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The end of hatred on (our) airwaves?

Novelist, Essayist, (Recovering) Journalist

The end of hatred on (our) airwaves?

(Or: Rush Limbaugh should just STFU.)

I believe we are witnessing the death of hatred on the public’s airwaves.

Let me start by saying that I will defend, to the death, the right of anyone to say anything they damned well please, so long as they do not represent a public threat (the classic “shouting fire” rule).  When Rush Limbaugh took to the airwaves on his nationally syndicated talk radio program and verbally attacked a Georgetown student because she wants her insurance to pay for birth control, he inadvertently taught us a valuable lesson.

This is America, where every citizen has a right to say whatever vile, hate-filled and disgusting things they can think of. Thank the Founding Fathers and the First Amendment for that right. Rush is absolutely protected from prosecution from the government for calling the student a slut, a whore, and several other equally unflattering and, frankly, misogynistic names.

But that doesn’t mean Rush is free from the effect of his words.

Today, national advertiser “The Sleep Train” pulled its ads from Limbaugh’s show, citing intense blowback from the mattress manufacturer’s customer base, which took to the interwebs to defend the young woman against Rush’s fury. The advertiser made what it believes to be the prudent decision to cease a voluntary affiliation with someone who spouts hatred and venom, as Rush did in his attack on the Georgetown student. This will cost Rush and his investors precious revenue and will cut, however insignificantly, into that $20 million he makes a year. To his credit, Rush has yet to call out The Sleep Train on their withdrawal from his program.

But Rush and his somewhat-smaller bank book is not where the real story lay. For that, one has to understand how syndicated radio works.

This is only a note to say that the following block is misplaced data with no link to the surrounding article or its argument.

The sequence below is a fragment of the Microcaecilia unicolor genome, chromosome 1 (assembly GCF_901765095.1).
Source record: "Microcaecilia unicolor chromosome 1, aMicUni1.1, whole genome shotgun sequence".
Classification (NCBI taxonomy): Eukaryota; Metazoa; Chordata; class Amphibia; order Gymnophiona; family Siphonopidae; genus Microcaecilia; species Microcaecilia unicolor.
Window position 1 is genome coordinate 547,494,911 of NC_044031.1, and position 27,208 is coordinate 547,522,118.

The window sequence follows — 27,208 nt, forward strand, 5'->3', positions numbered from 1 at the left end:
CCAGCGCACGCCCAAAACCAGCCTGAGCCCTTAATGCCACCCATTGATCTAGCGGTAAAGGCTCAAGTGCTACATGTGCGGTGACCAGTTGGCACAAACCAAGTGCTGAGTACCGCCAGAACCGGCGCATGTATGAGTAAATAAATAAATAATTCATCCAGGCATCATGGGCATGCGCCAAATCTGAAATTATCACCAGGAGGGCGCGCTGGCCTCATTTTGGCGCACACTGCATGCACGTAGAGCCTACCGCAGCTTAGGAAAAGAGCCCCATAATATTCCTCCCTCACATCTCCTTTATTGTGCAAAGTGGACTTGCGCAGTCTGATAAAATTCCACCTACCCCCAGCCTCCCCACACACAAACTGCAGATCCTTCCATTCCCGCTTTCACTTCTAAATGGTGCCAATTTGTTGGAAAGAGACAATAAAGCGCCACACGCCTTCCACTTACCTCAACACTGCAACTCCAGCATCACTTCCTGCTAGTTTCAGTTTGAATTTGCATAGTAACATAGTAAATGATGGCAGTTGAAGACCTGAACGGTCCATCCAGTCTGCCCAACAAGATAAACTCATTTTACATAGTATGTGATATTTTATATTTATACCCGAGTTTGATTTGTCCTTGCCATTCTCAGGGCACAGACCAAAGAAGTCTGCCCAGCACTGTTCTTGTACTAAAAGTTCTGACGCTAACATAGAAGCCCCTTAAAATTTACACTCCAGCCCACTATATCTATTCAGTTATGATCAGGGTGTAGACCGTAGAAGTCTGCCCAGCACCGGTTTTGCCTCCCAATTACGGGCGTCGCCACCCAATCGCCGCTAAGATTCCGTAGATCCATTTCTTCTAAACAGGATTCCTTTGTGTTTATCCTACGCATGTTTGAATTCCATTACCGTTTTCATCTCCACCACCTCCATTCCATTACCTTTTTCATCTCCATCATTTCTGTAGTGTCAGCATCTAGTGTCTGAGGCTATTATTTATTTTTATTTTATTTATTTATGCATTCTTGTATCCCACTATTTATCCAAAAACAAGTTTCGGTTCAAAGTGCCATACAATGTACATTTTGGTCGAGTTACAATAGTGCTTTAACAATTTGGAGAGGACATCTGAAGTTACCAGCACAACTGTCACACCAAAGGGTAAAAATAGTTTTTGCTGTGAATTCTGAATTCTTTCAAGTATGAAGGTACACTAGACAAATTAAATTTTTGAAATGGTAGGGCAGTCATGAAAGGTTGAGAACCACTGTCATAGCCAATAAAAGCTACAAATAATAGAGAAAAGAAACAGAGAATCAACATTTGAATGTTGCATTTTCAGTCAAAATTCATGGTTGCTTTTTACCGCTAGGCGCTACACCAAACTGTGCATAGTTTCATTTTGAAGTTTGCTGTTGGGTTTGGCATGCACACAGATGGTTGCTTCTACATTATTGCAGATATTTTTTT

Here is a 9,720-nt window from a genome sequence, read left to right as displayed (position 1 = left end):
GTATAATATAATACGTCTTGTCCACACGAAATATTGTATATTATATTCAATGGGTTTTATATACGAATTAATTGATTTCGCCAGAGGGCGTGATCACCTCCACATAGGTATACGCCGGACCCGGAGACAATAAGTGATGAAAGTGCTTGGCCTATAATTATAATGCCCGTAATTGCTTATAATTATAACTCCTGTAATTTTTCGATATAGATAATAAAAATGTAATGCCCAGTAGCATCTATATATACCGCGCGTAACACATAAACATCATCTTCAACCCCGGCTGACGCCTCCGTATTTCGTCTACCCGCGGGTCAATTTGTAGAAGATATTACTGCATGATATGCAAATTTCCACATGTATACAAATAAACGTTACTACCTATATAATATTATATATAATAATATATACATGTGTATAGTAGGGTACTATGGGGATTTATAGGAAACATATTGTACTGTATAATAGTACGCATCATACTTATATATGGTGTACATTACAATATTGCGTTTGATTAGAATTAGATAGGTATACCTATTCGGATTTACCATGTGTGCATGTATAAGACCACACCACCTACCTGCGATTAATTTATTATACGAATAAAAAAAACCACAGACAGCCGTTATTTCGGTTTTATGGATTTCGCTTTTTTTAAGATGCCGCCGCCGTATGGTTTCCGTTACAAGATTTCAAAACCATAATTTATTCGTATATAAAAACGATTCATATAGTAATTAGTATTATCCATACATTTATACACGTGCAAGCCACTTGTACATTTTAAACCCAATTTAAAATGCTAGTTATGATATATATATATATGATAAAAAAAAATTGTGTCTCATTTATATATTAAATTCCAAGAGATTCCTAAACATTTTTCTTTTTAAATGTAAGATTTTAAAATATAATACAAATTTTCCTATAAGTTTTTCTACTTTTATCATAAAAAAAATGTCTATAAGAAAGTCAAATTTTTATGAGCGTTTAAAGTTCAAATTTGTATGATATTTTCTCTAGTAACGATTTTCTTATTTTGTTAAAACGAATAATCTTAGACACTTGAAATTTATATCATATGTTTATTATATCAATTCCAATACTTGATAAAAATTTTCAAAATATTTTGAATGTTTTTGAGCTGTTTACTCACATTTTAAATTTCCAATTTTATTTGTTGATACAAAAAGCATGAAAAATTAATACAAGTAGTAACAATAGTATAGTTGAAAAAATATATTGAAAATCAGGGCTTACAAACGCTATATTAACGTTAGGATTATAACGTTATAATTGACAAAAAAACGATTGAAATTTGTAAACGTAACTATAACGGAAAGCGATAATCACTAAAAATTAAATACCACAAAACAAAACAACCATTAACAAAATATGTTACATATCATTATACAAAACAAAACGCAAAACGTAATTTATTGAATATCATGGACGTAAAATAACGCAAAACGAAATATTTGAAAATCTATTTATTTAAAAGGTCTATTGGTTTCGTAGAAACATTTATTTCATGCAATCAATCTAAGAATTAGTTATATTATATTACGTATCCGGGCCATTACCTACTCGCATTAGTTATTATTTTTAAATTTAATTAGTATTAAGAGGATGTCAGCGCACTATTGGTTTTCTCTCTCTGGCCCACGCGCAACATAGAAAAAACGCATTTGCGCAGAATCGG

Talk radio operates on advertising revenues. Rush makes money because Sleep Train pays him to run its ads during his program. Affiliates pay Rush for the right to broadcast his show, in which Rush has a certain number of advertising minutes reserved for The Sleep Train and other show sponsors. The show comes down with gaps in Rush’s programming, which the individual affiliates hope to fill with advertising of their own — enough to pay the affiliate fee and to produce a profit  justify carrying his program.  Pay attention, because this is where it gets a little tricky.

Radio stations sell those ads to local businesses. Some stations also take part in regional or national advertising networks that ship them ads to fill space. So, without having any real input, Molly Mabry Realty and Joe’s Seafood Emporium are advertising on the Rush Limbaugh Show, whether they realize it or not.  So are some national companies, like Century 21.

And lest you think Century 21 is unconcerned about this dilemma, they took to Twitter today to confirm that they are in point of fact not a sponsor of the Rush Limbaugh Program, in direct response to the Georgetown Birth Control flap.

Now the affiliates are involved in revenue loss, perhaps they will start paying attention to what goes on their airwaves. Just maybe, they’ll take notice of Rush’s antics and rein in the Big Guy. Or, maybe, they’ll find out he can’t be reined in and they’ll just remove him from the airwaves all together. Either way, this is the start of something very different, very exciting and quite new. And Rush doesn’t get to complain about this. It’s simply the effect of the free market.

God bless the United States of America.

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